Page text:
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Where I stand – (Part 2)

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I seem to have developed the knack for getting on the wrong side of governments.

Although this two-part article has taken on a different shape from what was originally intended, I want to continue briefly by recalling three instances that clearly show the nature of our politics. The incidents, though years apart, are very revealing. I taught General Paper and History at the Grammar School in the 1970s.{{more}} One day I was summoned to the Headmaster’s Office where I was told that there was a complaint from the Ministry that I was discussing politics in class. I smiled, in utter disbelief. We had been looking at topics on the Cambridge A Level papers and the discussion in question was really on one of the topics from those papers. I had to ask the headmaster how the students were expected to write their exams if they were forbidden to discuss questions likely to be on the examination papers. I heard little more of that and suspected that they might have become aware of their glaring stupidity.

Shortly after this was the 1975 Teachers’ Strike. I was one of two teachers at the school who were members of the Union. I remember distinctly being a complete loner with a placard in front of the school on the first day of the strike, since the other teacher had been assisting at the Union headquarters. Because I owned a car, one of my responsibilities was to visit the country schools. Toward the end of the strike, I was busy working with three others on the production of a bulletin – Crisis in Education – the Teachers Strike 1975, which chronicled the events leading up to the strike. We worked on this in the early hours of the morning at the home of one of the teachers who lived at Gomea, since the evenings were taken up with other activities. A day before the end of the strike, I took ill and had to seek medical attention. This was on a Sunday and I met my doctor, who was actually on his way to Bequia. I was given an appointment for the following day, but in the interim I was handed some eye drops and told that I would not be able to read while taking them. I shared a house with the headmaster of the school, Winston Baptiste, who had to actually put my pen on the line for me to sign the ‘Sick Leave’ form. After a few days, off I went back to work. Things appeared to have been going smoothly until it was pay day, when my pay never came. When I questioned this, I was told that I had not turned out to work at the appointed time, so I was not entitled to pay. My sick leave certificate meant nothing. To my utter amazement, Baptiste never made an attempt to defend me. I took this in stride, knowing that a few other teachers had also suffered.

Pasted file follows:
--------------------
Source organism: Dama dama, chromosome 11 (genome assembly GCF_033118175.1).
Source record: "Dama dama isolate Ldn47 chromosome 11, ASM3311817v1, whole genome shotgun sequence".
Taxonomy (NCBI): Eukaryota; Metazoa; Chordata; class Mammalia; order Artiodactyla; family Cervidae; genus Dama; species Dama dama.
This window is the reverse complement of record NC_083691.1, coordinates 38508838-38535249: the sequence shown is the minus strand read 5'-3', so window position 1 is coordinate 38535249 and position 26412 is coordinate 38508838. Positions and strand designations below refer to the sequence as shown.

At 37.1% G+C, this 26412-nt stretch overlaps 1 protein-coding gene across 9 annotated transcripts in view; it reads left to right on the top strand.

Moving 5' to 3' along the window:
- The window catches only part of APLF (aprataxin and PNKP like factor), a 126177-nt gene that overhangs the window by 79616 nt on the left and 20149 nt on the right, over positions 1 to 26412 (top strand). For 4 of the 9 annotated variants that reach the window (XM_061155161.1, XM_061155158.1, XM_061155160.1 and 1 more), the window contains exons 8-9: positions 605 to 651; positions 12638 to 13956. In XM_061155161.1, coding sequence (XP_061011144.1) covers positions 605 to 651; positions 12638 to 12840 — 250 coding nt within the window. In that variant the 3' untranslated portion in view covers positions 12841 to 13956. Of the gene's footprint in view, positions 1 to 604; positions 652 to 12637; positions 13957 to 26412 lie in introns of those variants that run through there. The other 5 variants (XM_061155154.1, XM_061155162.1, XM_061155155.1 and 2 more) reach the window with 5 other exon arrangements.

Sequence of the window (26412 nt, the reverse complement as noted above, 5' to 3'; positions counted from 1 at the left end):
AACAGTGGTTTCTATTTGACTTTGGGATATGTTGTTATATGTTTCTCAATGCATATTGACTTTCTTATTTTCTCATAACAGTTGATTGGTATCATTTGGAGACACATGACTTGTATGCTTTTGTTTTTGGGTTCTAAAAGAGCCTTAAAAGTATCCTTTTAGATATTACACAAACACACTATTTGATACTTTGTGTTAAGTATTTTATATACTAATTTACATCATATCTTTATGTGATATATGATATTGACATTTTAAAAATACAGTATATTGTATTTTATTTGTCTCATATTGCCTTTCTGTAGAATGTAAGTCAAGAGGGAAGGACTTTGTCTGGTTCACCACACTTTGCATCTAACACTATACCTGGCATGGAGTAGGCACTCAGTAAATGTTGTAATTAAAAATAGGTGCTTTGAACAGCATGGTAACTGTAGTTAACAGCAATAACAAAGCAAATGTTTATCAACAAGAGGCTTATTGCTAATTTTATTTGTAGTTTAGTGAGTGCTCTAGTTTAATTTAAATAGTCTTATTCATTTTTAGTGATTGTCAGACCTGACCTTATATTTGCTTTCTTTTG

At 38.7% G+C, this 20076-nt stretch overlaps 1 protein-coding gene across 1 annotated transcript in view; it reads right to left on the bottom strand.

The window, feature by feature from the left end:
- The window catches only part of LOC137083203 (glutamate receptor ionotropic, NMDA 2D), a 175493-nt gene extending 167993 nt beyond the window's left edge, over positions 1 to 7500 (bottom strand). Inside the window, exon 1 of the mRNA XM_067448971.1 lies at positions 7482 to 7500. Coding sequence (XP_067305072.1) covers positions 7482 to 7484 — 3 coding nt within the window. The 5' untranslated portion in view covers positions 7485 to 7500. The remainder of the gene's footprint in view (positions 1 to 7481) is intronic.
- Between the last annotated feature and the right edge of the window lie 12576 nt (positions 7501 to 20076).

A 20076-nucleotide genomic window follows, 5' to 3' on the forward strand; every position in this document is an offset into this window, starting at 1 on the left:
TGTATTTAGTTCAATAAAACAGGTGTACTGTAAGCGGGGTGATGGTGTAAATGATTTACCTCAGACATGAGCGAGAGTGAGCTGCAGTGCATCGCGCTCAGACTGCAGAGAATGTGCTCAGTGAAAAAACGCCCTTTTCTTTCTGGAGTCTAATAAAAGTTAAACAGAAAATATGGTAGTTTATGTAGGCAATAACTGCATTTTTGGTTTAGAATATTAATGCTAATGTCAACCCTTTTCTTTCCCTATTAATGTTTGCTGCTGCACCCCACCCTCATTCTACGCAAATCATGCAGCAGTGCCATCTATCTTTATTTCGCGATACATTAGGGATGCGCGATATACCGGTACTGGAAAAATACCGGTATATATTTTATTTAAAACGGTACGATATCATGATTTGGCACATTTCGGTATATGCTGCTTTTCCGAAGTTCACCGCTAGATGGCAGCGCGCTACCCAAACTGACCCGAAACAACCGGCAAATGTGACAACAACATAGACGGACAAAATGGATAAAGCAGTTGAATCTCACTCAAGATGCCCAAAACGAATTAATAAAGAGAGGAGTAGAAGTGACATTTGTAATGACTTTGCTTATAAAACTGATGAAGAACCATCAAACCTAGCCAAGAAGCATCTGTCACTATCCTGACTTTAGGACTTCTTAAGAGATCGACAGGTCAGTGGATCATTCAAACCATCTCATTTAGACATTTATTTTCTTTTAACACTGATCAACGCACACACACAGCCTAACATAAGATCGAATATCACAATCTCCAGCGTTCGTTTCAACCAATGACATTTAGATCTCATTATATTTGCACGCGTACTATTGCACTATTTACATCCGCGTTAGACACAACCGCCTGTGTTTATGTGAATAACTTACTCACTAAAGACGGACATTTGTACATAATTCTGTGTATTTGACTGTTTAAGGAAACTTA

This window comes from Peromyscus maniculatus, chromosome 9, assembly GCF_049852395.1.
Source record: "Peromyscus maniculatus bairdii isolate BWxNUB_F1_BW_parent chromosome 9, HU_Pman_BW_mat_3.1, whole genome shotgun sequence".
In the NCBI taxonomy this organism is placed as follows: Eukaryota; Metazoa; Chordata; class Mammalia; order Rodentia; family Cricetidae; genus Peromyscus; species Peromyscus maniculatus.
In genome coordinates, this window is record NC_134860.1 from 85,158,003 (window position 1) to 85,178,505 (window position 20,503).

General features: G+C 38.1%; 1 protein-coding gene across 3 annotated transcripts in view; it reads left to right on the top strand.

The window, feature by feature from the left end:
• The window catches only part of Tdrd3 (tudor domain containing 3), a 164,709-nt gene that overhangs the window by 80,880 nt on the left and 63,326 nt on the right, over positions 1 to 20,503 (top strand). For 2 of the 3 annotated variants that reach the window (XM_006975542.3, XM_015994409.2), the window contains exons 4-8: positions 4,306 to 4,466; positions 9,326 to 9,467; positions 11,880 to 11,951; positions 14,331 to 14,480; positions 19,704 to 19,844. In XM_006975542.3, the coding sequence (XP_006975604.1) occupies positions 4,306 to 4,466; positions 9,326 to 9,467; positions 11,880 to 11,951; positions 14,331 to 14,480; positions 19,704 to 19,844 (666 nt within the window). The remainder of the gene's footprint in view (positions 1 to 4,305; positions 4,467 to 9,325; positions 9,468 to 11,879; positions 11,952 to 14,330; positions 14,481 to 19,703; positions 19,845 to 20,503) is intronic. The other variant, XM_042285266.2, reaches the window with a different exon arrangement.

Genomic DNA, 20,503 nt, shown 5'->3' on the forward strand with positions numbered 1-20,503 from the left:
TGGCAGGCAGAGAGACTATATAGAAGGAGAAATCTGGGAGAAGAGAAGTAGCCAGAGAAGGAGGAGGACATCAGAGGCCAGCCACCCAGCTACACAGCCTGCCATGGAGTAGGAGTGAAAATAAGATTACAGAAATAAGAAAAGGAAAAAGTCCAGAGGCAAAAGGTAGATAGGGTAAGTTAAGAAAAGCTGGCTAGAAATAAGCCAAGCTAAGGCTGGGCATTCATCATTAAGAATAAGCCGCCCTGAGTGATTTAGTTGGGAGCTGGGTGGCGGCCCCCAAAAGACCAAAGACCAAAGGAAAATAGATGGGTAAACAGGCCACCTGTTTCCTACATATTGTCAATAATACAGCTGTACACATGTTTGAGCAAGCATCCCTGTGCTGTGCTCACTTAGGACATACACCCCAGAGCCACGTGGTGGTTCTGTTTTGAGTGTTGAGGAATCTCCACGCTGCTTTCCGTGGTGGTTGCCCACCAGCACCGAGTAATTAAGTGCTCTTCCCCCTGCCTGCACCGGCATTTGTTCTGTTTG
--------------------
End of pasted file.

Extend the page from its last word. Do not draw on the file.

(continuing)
The other case is recent, while I was still at the UWI Open Campus. Complaints about me were sent to the Vice-Chancellor and the Chancellor (I was told). Our director was warned that no assistance would be forthcoming once I was there. I am not sure if this was meant to have me fired. Unfortunately for them, I was a tenured senior lecturer. The vice-chancellor, who was still new to the politics of the region, became alarmed until the late Professor Rex Nettleford gave him a lesson on Caribbean politicians. What was funny about this was that the students would have been the ones affected, not me. There is a lot more that can be said, but so much for that.

I have some concerns about Caribbean politics and politicians. I hate arrogance, to which most succumb. This has to do with power and how it is used. Politicians take us too much for granted and treat us as though we are devoid of common sense. They are often very hostile to anyone who has an opposing point of view on any issue and hold the power of office over us, as they play on our poverty and insecurity. This is significant in a society where government is the major employer of labour and where there is a weak and struggling private sector. Included, of course, with the private sector, are the small farmers, suffering because of the downturn in the banana industry. There is nothing perceptive about these observations. Many persons share these concerns, but find themselves trapped and forced to accept the things that they instinctively resent. I have heard these sentiments voiced by so-called ordinary people who might not have had the benefit of further education, but have the experience and common sense to digest what is going on around them.

In recent weeks the country has been faced with an alarming series of robberies and crimes. I am concerned that there appears to be no urgency in addressing these. It is frightening, as fear stalks the land. As you go through the country, you become aware of the anger in people’s voices, especially the young ones. This is also manifested in the expressions on their faces. It is clear that frustration is growing, as tempers often flare up. Last Friday, I witnessed a young man pull a hell of a cutlass from his waist, as he threatened others. I felt relieved when he called my name and said “Hi.” The situation facing our country is certainly not a good one. There is, at the same time, little productivity as we remain suspended in a state of limbo, wondering what next. We need to get out of this state, and quickly too!

Dr Adrian Fraser is a social commentator and historian.

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